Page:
Edelia vittata Castelnau, 1873, Western Australia.
OTHER COMMON NAMES
German: Westaustralischer Zwergbarsch.
Total length less than 2.75 in (7 cm). Body small and somewhat ovate to elongate. Mouth small, caudal fin relatively large and rounded. Color is mottled, variably olive, brown, or gold with two orange stripes on the flank and a whitish belly. Males assume darker colors dorsally, fins become blackish, flanks mottled gold, and orange stripes deepen during breeding season. Females also change color somewhat during breeding season, assuming a bluish tinge over the bodies. Lateral line interrupted and interspersed with tubed scales. There are 7–9 spines and 8–9 soft rays in the dorsal fin, 3 spines and 6–8 soft rays in the anal fin, and 11–13 soft rays in the pectoral fin.
Endemic to the southwestern part of Western Australia; common in a number of coastal drainages, from the Philipps River near the city of Albany, north to the Arrowsmith River, about 186 mi (300 km) north of Perth.
Occurs in a variety of permanent water bodies and is somewhat tolerant of slightly brackish or tannin-stained, as well as clear, waters. Shelters in aquatic vegetation along the shorelines of lakes, ponds, wetlands, rivers, and creeks.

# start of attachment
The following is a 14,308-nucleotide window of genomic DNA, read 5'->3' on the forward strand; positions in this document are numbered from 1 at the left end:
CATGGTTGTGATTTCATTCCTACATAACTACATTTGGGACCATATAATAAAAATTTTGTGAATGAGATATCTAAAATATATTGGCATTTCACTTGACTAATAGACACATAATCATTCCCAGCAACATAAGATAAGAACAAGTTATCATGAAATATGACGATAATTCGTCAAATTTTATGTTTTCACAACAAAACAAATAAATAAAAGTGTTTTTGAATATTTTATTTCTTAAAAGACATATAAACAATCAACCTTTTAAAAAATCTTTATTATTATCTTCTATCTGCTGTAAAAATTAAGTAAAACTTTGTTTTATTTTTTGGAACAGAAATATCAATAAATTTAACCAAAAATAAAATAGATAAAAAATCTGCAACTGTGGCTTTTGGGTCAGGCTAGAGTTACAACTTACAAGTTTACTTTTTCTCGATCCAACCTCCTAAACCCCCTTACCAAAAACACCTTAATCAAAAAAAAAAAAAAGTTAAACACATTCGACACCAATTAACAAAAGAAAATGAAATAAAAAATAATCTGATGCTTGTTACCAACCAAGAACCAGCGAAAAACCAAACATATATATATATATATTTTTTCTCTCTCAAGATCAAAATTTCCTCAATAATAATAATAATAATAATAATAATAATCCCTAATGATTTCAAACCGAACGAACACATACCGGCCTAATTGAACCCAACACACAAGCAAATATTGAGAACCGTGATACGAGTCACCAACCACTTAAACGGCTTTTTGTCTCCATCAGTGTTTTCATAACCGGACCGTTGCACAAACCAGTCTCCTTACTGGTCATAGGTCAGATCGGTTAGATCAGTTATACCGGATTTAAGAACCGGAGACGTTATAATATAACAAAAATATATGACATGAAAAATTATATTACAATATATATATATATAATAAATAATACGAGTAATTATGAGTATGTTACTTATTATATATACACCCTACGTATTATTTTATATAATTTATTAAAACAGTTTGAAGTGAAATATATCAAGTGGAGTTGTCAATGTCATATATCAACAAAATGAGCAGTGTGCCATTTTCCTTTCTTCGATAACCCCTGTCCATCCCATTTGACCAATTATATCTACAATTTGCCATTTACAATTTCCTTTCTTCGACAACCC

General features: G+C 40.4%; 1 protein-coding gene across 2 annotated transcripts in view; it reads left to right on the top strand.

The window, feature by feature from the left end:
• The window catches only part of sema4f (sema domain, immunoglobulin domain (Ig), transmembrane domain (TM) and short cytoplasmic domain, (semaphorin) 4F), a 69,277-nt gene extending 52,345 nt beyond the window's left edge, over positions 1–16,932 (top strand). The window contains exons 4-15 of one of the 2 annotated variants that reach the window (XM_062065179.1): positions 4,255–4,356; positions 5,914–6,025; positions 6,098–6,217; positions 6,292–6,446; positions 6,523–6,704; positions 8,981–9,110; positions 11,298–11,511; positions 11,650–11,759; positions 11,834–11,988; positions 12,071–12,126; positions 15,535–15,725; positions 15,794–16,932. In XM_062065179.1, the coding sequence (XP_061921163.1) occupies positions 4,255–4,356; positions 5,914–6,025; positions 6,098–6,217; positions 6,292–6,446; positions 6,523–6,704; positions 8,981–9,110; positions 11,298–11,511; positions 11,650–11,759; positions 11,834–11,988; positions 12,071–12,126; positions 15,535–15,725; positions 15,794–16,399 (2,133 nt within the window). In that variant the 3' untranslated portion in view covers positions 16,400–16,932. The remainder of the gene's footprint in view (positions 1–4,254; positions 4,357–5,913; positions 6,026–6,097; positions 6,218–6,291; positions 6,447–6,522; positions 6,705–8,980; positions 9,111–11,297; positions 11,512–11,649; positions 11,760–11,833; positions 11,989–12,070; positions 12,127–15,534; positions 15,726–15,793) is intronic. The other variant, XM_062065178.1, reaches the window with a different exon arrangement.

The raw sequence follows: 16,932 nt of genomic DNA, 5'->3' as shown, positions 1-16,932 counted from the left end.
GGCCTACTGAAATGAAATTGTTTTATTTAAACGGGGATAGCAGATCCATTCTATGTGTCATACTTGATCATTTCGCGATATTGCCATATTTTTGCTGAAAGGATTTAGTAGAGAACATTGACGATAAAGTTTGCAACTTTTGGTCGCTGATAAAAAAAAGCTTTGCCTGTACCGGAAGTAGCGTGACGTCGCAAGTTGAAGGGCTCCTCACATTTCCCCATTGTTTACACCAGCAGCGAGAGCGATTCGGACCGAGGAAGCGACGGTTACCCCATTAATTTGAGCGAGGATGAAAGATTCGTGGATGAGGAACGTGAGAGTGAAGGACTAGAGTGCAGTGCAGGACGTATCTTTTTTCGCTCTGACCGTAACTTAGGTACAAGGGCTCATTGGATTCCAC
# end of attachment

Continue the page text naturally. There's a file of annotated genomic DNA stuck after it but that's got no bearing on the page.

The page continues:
Generally solitary in close association with benthic algae.
FEEDING ECOLOGY AND DIET
Carnivore; feeds on benthic microcrustaceans, and adult and larval insects.
Becomes mature after the first year and lives for about five years. Migrates into smaller tributary creeks or submerged floodplains to spawn between July and November. Females lay demersal eggs in small batches for several weeks during the season.
Not listed by the IUCN, but its relatively limited geographic
could make it vulnerable to habitats destruction.
SIGNIFICANCE TO HUMANS
May be collected as an aquarium fish and also used to control aquatic insects such as mosquitoes.
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